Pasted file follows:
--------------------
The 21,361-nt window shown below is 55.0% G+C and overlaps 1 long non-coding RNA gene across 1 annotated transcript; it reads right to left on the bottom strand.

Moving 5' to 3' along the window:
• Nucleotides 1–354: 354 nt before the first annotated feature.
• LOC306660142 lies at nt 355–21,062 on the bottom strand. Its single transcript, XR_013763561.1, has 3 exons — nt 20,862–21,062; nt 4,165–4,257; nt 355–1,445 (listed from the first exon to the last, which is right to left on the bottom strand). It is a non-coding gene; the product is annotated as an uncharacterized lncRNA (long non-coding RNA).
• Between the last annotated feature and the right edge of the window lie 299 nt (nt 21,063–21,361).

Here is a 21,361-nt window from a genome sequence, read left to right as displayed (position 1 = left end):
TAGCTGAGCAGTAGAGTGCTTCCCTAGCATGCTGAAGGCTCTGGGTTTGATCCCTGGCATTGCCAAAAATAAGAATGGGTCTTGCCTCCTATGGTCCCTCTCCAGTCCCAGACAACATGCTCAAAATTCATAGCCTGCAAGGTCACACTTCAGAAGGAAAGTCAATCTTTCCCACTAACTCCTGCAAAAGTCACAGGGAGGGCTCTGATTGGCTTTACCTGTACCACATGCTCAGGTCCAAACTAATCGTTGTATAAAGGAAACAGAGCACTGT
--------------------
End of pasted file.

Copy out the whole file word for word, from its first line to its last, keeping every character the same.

The 21,361-nt window shown below is 55.0% G+C and overlaps 1 long non-coding RNA gene across 1 annotated transcript; it reads right to left on the bottom strand.

Moving 5' to 3' along the window:
• Nucleotides 1–354: 354 nt before the first annotated feature.
• LOC306660142 lies at nt 355–21,062 on the bottom strand. Its single transcript, XR_013763561.1, has 3 exons — nt 20,862–21,062; nt 4,165–4,257; nt 355–1,445 (listed from the first exon to the last, which is right to left on the bottom strand). It is a non-coding gene; the product is annotated as an uncharacterized lncRNA (long non-coding RNA).
• Between the last annotated feature and the right edge of the window lie 299 nt (nt 21,063–21,361).

Here is a 21,361-nt window from a genome sequence, read left to right as displayed (position 1 = left end):
TAGCTGAGCAGTAGAGTGCTTCCCTAGCATGCTGAAGGCTCTGGGTTTGATCCCTGGCATTGCCAAAAATAAGAATGGGTCTTGCCTCCTATGGTCCCTCTCCAGTCCCAGACAACATGCTCAAAATTCATAGCCTGCAAGGTCACACTTCAGAAGGAAAGTCAATCTTTCCCACTAACTCCTGCAAAAGTCACAGGGAGGGCTCTGATTGGCTTTACCTGTACCACATGCTCAGGTCCAAACTAATCGTTGTATAAAGGAAACAGAGCACTGT